But we no longer live in a world where we can ignore the security threat posed by the state-sponsored hackers, who have effectively unlimited resources and a new set of motivations. Consider what any interested agent of the government could learn about your private business via a hack of any microphone-(and/or camera-)equipped device in your office (or bedroom).

Some embedded systems with microphones are just begging to be easily hacked. For example, the designers of new smart TVs with voice control capability are already sending all of the sounds in the room (unencrypted) over the Internet. Or consider the phone on your office desk. Hacks of at least some VOIP phones are known to exist and allow for remotely listening to everything you say.

Of course, the state-sponsored hacking threat is not only about microphones and cameras. Consider a printer firmware hack that remotely prints or archives a copy of everything you ever printed. Or a motion/sleep tracker or smart utility meter that lets burglars detect when you are home or away. Broadband routers are a particularly vulnerable point of most small office/home office intranets, and one that is strategically well located for sniffing on and interfering with devices deeper in the network.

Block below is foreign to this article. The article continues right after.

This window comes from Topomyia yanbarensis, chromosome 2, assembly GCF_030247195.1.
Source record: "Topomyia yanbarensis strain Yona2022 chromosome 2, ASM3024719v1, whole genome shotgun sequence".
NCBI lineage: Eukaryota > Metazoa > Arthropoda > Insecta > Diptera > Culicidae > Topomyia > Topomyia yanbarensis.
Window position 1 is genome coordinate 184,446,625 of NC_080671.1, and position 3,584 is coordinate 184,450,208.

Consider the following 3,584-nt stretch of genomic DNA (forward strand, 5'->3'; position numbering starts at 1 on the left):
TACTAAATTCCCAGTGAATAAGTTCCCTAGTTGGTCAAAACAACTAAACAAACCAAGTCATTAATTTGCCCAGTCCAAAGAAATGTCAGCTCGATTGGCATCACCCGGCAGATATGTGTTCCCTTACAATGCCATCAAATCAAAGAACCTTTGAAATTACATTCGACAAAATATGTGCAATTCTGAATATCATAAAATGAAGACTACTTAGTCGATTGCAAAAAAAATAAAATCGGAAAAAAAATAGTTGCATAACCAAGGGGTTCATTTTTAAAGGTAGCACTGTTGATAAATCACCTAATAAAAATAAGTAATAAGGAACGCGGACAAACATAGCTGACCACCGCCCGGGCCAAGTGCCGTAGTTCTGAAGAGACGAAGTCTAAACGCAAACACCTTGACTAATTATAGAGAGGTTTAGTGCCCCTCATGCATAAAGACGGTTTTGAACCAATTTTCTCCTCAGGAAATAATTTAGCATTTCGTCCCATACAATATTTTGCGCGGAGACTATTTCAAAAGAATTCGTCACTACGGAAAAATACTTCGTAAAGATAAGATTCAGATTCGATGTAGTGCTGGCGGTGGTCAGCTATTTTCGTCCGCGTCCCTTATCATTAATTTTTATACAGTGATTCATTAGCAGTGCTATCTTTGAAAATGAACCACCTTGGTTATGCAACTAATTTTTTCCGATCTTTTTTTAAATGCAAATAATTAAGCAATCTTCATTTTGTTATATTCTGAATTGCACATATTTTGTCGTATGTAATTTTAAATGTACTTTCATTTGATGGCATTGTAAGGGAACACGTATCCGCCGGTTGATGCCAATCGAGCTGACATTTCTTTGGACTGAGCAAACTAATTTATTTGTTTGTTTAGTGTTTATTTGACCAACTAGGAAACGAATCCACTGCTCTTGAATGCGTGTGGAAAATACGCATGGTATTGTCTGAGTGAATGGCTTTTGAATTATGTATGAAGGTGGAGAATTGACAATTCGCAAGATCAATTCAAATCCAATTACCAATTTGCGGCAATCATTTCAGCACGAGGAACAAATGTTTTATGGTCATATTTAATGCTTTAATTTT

How could your product be used to creatively spy on or attack its users?

Do we have an ethical duty or even obligation, as professionals, to protect the users of our products from state-sponsored hacking? Or should we simply ignore such threats, figuring this is just a fight between our government and “bad guys”? “I’m not a bad guy myself,” you might (like to) think. Should the current level of repressiveness of the country the user is in while using our product matter?

I personally think there’s a lot more at stake if we collectively ignore this threat, and refer you to the following to understand why:

Imagine what Edward Snowden could have accomplished if he had a different agenda. Always remember, too, that the hacks the NSA has already developed are now–even if they weren’t before–known to repressive governments. Furthermore, they are potentially in the hands of jilted lovers and blackmailers everywhere. What if someone hacks into an embedded system used by a powerful U.S. Senator or Governor; or by the candidate for President (that you support or that wants to reign in the electronic security state); or a member of your family?

P.S. THIS JUST IN: The CIA recently hired a major defense contractor to develop a variant of an open-source compiler that would secretly insert backdoors into all of the programs it compiled. Is it the compiler you use?

A Look Back at the Audi 5000 and Unintended Acceleration

Friday, March 14th, 2014 Michael Barr

I was in high school in the late 1980’s when NHTSA (pronounced “nit-suh”), Transport Canada, and others studied complaints of unintended acceleration in Audi 5000 vehicles. Looking back on the Audi issues, and in light of my own recent role as an expert investigating complaints of unintended acceleration in Toyota vehicles, there appears to be a fundamental contradiction between the way that Audi’s problems are remembered now and what NHTSA had to say officially at the time.